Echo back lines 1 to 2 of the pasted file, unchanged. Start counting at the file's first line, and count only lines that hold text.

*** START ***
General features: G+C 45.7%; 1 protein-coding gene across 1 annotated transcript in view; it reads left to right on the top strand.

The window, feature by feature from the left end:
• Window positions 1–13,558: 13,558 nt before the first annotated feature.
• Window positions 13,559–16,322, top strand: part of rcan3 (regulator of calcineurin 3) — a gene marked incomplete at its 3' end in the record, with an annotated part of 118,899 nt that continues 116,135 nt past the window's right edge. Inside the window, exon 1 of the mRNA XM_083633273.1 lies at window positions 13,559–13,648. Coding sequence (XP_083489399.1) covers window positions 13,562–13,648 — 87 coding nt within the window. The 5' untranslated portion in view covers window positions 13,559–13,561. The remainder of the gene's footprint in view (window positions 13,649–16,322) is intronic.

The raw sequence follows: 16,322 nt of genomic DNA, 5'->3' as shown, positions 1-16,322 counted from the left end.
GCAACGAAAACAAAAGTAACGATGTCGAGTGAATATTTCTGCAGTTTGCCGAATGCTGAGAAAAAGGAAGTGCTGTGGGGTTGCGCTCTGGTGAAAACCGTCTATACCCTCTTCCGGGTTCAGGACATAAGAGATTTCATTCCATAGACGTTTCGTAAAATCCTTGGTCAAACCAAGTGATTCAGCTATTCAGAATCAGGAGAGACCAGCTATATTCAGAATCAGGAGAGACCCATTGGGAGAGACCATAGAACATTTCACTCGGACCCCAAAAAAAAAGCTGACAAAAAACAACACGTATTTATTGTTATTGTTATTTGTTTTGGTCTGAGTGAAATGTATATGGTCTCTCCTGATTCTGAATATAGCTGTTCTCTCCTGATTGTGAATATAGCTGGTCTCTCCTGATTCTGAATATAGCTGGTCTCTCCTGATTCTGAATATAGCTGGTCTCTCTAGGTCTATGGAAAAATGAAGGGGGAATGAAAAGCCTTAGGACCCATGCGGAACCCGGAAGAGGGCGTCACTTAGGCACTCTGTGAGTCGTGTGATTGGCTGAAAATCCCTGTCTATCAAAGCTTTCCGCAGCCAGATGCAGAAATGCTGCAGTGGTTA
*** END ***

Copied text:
General features: G+C 45.7%; 1 protein-coding gene across 1 annotated transcript in view; it reads left to right on the top strand.

The window, feature by feature from the left end: